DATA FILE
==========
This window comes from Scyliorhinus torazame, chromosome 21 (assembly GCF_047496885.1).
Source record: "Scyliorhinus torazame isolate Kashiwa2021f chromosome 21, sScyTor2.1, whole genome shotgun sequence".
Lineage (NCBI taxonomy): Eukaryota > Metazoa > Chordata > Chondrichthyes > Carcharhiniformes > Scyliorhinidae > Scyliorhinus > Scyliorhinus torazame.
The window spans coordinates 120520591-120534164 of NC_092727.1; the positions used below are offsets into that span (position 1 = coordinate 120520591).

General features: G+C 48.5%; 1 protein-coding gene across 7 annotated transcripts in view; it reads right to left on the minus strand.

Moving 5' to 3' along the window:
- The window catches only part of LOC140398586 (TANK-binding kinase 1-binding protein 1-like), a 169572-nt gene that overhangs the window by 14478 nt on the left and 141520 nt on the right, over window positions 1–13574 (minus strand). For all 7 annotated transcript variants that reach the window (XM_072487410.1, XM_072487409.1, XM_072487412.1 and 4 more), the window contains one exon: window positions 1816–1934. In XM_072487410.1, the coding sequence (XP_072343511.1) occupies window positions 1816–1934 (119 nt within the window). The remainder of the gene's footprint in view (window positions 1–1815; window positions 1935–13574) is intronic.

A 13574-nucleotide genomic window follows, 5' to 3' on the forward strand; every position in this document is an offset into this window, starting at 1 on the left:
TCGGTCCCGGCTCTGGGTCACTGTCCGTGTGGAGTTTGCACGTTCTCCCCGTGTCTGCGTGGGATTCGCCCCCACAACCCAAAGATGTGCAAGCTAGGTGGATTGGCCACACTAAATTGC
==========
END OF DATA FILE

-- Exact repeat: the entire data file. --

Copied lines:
This window comes from Scyliorhinus torazame, chromosome 21 (assembly GCF_047496885.1).
Source record: "Scyliorhinus torazame isolate Kashiwa2021f chromosome 21, sScyTor2.1, whole genome shotgun sequence".
Lineage (NCBI taxonomy): Eukaryota > Metazoa > Chordata > Chondrichthyes > Carcharhiniformes > Scyliorhinidae > Scyliorhinus > Scyliorhinus torazame.
The window spans coordinates 120520591-120534164 of NC_092727.1; the positions used below are offsets into that span (position 1 = coordinate 120520591).

General features: G+C 48.5%; 1 protein-coding gene across 7 annotated transcripts in view; it reads right to left on the minus strand.

Moving 5' to 3' along the window:
- The window catches only part of LOC140398586 (TANK-binding kinase 1-binding protein 1-like), a 169572-nt gene that overhangs the window by 14478 nt on the left and 141520 nt on the right, over window positions 1–13574 (minus strand). For all 7 annotated transcript variants that reach the window (XM_072487410.1, XM_072487409.1, XM_072487412.1 and 4 more), the window contains one exon: window positions 1816–1934. In XM_072487410.1, the coding sequence (XP_072343511.1) occupies window positions 1816–1934 (119 nt within the window). The remainder of the gene's footprint in view (window positions 1–1815; window positions 1935–13574) is intronic.

A 13574-nucleotide genomic window follows, 5' to 3' on the forward strand; every position in this document is an offset into this window, starting at 1 on the left:
TCGGTCCCGGCTCTGGGTCACTGTCCGTGTGGAGTTTGCACGTTCTCCCCGTGTCTGCGTGGGATTCGCCCCCACAACCCAAAGATGTGCAAGCTAGGTGGATTGGCCACACTAAATTGC